Imagine being hit by a twelve-kilogram rock dropped from the top of Te Papa. That’s the kind of impact New Zealand’s extinct giant eagle, hurtling down from a tree-top at up to eighty kilometres an hour, would have had on its prey. Its legs were massively muscled to cushion its body from the sudden force of the strike. Its talons, as big as tiger’s claws, could penetrate a moa’s pelvis bone.
Haast's eagle was the largest eagle ever known. Eagles are impressive predators wherever they are found throughout the world – but this one must have been awesome. Its wing span was three metres. Males weighed between 9–10 kilograms (as much as the biggest living eagle, the harpy), females weighed between 12-14 kilograms.
For its body weight, the eagle’s wing span was not great. It relied on powerful flight to propel itself, so scientists think that it would have been a bird of forests and scrubland, perhaps also of subalpine areas. It would probably have perched on high vantage points to keep an eye out for prey, rather than soared in the air to watch from the sky.
Haast's eagle preyed on all large New Zealand birds – kereru, ducks, swans, geese, rails, and all moa. They were only in the South Island (where their bones have been found at more than 50 sites), and like most predators at the top of the food pyramid, they were probably never numerous.
Once Haast's eagle had killed, they could camp by their prey until the meal was finished. There were no other competitors or predators to chase them away. A large kill, such as a giant moa, must have taken a few days to eat through!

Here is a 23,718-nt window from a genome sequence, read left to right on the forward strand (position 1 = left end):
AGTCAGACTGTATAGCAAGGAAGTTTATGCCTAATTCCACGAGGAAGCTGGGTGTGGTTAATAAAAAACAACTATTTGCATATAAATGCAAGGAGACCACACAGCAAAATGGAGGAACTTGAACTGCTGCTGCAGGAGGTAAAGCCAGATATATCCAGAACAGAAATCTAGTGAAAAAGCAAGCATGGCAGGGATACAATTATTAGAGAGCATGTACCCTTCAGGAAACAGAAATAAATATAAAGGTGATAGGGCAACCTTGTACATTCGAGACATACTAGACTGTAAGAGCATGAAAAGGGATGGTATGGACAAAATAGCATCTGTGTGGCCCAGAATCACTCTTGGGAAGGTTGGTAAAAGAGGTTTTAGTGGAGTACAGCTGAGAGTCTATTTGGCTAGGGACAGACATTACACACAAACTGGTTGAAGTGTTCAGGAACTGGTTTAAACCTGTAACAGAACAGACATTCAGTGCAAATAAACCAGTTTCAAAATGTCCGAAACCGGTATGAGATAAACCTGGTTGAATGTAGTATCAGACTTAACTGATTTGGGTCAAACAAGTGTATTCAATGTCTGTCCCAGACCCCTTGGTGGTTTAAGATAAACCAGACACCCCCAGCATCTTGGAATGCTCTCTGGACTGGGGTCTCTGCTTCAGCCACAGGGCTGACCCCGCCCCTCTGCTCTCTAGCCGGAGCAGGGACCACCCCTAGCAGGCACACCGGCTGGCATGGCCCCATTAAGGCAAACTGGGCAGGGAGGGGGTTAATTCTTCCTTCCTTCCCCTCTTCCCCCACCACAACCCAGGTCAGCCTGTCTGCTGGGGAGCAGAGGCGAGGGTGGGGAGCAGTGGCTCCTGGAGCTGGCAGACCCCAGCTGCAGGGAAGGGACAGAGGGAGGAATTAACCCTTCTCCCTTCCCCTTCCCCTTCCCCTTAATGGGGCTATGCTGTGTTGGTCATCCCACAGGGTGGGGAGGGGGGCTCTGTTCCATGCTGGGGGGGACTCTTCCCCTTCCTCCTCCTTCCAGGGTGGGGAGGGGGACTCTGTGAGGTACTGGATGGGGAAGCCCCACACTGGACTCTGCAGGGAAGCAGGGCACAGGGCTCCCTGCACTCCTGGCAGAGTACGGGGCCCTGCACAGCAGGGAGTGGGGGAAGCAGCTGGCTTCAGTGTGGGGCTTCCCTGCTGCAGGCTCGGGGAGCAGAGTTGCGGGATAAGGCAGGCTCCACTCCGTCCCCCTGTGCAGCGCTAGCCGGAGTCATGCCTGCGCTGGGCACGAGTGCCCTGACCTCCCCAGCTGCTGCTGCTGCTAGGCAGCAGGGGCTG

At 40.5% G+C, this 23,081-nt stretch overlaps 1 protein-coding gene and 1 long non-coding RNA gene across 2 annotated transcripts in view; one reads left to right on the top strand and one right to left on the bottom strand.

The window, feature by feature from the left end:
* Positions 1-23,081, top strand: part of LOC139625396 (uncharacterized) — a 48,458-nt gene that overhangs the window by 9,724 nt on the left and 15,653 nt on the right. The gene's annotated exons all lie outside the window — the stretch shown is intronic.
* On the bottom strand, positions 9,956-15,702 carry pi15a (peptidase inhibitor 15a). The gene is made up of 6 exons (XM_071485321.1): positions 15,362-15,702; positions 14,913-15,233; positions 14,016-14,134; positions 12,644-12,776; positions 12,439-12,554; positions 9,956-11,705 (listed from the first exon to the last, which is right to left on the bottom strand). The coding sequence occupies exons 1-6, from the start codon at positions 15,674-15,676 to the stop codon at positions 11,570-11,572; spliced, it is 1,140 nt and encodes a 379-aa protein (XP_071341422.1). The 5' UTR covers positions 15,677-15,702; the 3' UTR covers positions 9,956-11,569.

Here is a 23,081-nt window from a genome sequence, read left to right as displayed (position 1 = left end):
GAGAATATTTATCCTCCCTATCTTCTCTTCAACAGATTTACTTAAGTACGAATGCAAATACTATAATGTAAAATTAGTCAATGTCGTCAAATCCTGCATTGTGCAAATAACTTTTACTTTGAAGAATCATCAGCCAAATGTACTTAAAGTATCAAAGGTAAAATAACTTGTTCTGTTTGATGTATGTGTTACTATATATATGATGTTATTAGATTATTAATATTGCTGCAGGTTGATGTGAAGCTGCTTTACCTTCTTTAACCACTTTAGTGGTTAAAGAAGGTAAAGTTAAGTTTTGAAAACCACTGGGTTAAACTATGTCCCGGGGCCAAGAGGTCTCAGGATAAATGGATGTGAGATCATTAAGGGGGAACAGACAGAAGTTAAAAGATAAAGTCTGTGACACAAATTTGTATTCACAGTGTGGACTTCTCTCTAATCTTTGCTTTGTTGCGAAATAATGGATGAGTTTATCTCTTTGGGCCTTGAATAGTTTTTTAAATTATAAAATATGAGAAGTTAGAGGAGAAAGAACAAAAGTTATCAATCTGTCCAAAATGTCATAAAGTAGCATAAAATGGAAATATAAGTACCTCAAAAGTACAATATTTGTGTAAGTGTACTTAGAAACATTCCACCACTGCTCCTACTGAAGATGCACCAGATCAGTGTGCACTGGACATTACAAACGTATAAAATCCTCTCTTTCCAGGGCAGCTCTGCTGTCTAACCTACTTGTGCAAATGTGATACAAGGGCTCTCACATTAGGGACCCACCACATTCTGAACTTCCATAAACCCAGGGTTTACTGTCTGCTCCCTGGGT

All that changed when people and their animal companions arrived. Over several hundred years, people burned large tracts of forest that had provided a food supply for many of the big birds. The birds themselves were a supply of readily available protein, and people took advantage of this.
The eagles, as top predators, were extremely sensitive to such changes. When their major source of food dwindled in numbers, so did they. As far as we know, the eagles would have died out at about the same time as the moa.
Cave drawings confirm people’s knowledge of the eagle. Tools made of eagle bone add to the picture. One or two traditional Maori stories too, suggest an enduring folk memory of such a bird.
The giant eagle was first described from bones found in a swamp in Glenmark in North Canterbury. The Canterbury Museum taxidermist, Frederick Fuller, spotted a smaller leg bone, a rib, and a couple of claws during a dig for moa bones there in 1871. He realised at once that they came from some giant bird of prey. He passed the information on to the then director of the museum, Julius von Haast, who issued the first scientific description of the bird.
The first substantial parts of a skeleton were found in caves in the 1890s. More recently, the caves of Honeycomb Hill have yielded at least ten fossil skeletons of eagles. More information has emerged from these finds, and from work based on Te Papa’s extensive collections by Te Papa scientists and visiting researchers such as Richard Holdaway.
Text originally published in Tai Awatea, Te Papa's onfloor multimedia database (1998).